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Twelve Years A Slave by [Northup, Solomon]
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Twelve Years A Slave Kindle Edition

4.3 out of 5 stars 2,967 customer reviews

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Review

"For sheer drama, few accounts of slavery match Solomon Northup's tale of abduction from freedom and forcible enslavement." --Ira Berlin, from the Introduction "When I read ["Twelve Years a Slave"] for the first time, it was like the first time I read Anne Frank's diary. And I wondered to myself, 'Why isn't this book on everyone's bookshelf.' . . . For me, it's a classic. It should be in every school." --Steve McQueen, director of the film adaptation of "Twelve Years a Slave, "in "Entertainment Weekly" "Frightening, gripping and inspiring . . . Northup's story seems almost biblical, structured as it is as a descent and resurrection narrative of a protagonist who, like Christ, was 33 at the time of his abduction. . . . Northup reminds us of the fragile nature of freedom in any human society and the harsh reality that whatever legal boundaries existed between so-called free states and slave states in 1841, no black man, woman or child was permanently safe." "--Henry Louis Gates, Jr., "The Root"" "A moving, vital testament to one of slavery's 'many thousands gone' who retained his humanity in the bowels of degradation. It is also a chilling insight into the 'peculiar institution.'" --"Saturday Review"

About the Author

SOLOMON NORTHUP was born in 1808 and lived as a free man in Saratoga Springs, New York, with his wife and three children until his capture and enslavement in 1841. He was one of very few who were able to regain their freedom after being kidnapped and sold into slavery. After he returned to New York, he published his memoir and became an active abolitionist, lecturing throughout the Northeast about his experiences.

Product details

  • Format: Kindle Edition
  • File Size: 1044 KB
  • Print Length: 328 pages
  • Publisher: HarperPerennial Classics (22 Oct. 2013)
  • Sold by: Amazon Media EU S.à r.l.
  • Language: English
  • ASIN: B00FDS85EM
  • Text-to-Speech: Enabled
  • X-Ray:
  • Word Wise: Enabled
  • Enhanced Typesetting: Enabled
  • Average Customer Review: 4.3 out of 5 stars 2,967 customer reviews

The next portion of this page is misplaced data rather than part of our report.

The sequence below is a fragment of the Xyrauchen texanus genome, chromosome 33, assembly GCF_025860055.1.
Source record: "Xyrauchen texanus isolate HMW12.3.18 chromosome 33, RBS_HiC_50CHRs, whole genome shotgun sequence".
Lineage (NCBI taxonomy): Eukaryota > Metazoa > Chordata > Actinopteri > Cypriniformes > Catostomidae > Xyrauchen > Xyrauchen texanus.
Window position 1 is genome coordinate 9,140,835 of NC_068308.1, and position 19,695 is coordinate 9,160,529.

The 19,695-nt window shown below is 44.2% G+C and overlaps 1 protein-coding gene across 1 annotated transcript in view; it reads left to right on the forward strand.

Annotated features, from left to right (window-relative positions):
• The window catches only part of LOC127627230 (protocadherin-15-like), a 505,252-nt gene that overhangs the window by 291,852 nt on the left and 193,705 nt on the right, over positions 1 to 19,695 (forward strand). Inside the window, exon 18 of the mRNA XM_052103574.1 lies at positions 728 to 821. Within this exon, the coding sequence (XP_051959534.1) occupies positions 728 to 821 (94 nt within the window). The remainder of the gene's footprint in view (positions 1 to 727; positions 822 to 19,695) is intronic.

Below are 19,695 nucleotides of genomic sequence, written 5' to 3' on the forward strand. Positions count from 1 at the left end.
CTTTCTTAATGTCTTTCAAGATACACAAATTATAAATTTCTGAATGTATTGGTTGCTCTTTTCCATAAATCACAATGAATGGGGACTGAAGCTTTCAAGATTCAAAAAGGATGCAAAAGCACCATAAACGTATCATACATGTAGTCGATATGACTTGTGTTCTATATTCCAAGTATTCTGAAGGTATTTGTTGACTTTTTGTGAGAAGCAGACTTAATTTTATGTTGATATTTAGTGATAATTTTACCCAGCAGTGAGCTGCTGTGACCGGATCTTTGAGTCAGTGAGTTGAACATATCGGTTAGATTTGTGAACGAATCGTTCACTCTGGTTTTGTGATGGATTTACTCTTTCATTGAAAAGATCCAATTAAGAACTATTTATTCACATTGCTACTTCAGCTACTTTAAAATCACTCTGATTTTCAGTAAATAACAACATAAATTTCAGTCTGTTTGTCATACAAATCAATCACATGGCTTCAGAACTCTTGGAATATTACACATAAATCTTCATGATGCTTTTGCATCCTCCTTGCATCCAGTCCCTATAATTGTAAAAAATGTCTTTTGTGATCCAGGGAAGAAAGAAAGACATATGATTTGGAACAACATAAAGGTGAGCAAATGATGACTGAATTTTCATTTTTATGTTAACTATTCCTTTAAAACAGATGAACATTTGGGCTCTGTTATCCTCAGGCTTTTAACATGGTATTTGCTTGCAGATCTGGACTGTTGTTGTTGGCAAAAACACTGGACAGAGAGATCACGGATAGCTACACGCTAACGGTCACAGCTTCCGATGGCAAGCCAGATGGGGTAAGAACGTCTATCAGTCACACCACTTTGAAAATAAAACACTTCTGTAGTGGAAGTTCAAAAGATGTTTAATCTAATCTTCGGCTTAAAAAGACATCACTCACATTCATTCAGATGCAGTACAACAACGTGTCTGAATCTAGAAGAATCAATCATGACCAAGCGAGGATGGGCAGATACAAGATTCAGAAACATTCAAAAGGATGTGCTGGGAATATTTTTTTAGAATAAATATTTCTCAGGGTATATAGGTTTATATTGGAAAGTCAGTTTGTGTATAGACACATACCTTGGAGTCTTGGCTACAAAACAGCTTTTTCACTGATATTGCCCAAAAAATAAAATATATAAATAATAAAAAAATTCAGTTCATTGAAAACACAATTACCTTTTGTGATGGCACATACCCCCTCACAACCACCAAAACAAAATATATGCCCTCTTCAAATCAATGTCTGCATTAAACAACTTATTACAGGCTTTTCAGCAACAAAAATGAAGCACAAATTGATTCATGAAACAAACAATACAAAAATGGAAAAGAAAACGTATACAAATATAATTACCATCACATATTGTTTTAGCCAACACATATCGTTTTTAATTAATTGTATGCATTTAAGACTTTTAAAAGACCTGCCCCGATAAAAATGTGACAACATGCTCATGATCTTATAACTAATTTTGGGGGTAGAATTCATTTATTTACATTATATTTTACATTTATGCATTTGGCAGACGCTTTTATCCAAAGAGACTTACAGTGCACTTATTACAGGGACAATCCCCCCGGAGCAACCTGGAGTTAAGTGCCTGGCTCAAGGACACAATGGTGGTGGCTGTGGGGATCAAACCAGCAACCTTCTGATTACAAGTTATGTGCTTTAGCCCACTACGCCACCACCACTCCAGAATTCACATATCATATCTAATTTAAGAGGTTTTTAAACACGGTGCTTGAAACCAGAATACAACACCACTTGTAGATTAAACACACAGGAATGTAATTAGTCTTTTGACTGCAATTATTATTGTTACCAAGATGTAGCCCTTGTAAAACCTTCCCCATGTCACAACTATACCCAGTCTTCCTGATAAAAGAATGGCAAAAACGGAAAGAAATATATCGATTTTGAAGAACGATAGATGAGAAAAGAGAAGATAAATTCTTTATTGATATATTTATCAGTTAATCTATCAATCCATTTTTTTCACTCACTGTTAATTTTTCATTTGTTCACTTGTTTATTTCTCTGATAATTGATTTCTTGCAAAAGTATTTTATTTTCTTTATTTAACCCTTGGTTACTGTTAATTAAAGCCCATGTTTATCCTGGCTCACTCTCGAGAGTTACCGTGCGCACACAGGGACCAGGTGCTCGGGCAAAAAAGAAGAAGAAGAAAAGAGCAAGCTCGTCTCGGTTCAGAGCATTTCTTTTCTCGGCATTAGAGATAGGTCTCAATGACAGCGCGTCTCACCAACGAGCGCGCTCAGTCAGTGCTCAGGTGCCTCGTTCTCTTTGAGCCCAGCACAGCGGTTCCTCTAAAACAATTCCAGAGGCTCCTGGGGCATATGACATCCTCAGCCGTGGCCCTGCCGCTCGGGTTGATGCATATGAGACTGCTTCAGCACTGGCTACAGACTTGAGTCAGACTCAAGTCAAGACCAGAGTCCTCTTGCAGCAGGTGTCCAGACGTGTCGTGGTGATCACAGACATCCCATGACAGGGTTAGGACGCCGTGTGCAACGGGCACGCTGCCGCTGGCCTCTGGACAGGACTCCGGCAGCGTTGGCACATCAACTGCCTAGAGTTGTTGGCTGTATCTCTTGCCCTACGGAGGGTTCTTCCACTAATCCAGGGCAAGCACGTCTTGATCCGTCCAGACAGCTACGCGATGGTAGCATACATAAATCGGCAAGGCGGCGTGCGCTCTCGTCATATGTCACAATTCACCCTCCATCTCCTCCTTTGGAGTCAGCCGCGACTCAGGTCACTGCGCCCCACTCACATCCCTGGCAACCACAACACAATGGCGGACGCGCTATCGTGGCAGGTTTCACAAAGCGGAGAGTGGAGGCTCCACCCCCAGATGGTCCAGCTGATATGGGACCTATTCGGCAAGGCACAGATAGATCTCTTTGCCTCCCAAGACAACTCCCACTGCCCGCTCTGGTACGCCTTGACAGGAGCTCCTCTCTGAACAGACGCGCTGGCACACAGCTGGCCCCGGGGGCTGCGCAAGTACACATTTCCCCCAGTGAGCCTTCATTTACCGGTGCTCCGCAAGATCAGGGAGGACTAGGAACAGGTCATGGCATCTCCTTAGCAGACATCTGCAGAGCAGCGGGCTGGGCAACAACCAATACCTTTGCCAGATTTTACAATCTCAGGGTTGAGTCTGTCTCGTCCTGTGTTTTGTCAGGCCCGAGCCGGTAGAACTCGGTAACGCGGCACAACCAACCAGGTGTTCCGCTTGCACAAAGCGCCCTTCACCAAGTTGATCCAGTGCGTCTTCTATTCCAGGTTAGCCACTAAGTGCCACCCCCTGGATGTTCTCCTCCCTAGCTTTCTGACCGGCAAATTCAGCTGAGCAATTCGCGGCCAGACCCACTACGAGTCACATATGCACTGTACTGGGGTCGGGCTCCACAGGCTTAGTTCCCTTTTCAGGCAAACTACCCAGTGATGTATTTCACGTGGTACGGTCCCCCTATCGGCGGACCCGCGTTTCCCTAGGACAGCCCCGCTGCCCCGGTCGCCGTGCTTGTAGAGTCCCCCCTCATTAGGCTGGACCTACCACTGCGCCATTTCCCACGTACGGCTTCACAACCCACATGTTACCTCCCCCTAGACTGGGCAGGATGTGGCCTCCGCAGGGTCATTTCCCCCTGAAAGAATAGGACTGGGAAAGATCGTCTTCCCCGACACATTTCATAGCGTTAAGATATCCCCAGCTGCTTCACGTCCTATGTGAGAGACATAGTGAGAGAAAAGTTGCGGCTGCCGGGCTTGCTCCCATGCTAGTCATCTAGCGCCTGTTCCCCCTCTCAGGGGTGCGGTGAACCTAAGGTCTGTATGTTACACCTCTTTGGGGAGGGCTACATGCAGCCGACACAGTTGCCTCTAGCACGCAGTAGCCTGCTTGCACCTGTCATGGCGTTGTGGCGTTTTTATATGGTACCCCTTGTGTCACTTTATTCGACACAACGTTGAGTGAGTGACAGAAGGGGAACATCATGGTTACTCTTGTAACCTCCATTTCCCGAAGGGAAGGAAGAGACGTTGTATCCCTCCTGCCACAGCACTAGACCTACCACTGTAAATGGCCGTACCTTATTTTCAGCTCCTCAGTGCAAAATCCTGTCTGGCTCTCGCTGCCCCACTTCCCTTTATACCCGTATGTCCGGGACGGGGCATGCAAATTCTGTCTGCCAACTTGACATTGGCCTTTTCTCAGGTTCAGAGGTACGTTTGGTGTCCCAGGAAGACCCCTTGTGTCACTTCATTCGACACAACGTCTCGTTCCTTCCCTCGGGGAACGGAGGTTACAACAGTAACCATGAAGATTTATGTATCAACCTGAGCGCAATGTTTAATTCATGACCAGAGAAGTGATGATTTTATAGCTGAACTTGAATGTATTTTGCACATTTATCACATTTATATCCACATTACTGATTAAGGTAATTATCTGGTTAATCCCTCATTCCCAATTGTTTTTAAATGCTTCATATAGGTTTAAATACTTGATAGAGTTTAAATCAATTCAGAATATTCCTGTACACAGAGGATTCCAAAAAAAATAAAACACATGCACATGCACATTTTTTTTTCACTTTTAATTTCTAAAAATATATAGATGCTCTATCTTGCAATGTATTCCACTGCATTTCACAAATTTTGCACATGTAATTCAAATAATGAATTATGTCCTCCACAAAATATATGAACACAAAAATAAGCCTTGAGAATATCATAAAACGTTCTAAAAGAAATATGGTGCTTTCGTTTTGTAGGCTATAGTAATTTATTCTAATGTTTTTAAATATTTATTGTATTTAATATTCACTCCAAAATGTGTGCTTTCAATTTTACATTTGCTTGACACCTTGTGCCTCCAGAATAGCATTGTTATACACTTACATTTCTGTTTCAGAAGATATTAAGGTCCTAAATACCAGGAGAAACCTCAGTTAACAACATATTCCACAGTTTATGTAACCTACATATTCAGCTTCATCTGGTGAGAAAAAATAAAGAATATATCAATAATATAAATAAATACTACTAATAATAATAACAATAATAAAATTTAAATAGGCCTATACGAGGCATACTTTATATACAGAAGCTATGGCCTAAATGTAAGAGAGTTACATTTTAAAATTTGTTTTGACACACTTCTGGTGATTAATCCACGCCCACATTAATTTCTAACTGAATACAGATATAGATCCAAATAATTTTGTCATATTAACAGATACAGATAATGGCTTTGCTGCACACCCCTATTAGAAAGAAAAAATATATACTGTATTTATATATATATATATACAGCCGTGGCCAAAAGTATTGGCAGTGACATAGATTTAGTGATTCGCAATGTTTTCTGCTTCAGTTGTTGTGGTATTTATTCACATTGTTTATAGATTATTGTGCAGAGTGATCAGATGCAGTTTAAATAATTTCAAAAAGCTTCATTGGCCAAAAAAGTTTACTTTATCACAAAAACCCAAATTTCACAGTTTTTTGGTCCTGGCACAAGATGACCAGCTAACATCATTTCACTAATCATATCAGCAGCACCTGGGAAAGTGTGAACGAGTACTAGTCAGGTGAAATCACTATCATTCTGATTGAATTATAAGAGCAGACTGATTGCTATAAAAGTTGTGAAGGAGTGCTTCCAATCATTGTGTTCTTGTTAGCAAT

• Amazon Bestsellers Rank: #1,721 Paid in Kindle Store (See Top 100 Paid in Kindle Store)
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Top Customer Reviews

Format: Kindle Edition Verified Purchase
The story of Soloman Northup is both horrifying and heartbreaking and all the more devastating when you know that it is true. I have seen the film and although it is excellent, I feel that the book explains in more detail exactly what happened. There are parts in the film where I would have wondered why situations developed as they did and the book fills in those gaps. The language in the book is evocative of the time in which it was written and for me was all the more powerful because of the understated tone.
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"12 Years a Slave" is one of those books that was important and popular in its day but unexplainably over the years it fell from view and into obscurity. In every sense this book by Solomon Northup is the non fiction equivalent of Harriet Beecher Stowe's classic anti slavery tome "Uncle Tom's Cabin". Indeed in many respects it is a better read. Yet whereas the reputation of the latter has played a key role particularly book in the historiography of the origins of the American Civil War, Northup's book only re-emerged in the 1960s after being rediscovered by two Louisiana historians. The books fame will receive a well deserved boost with the forthcoming release of Steve Rodney McQueen's heavily British driven film version. It is already an Oscar contender in the US and is clocking a remarkable 97% rating on the film critics web site "Rotten Tomatoes". There is some inevitable controversy over the films interpretation of the book but that is for another review. Whatever the case the central performances of Chiwetel Ejiofor as "Northup" and Lupita Nyong'o as "Patsey" are said to verge on acting master classes with potential award glories to follow.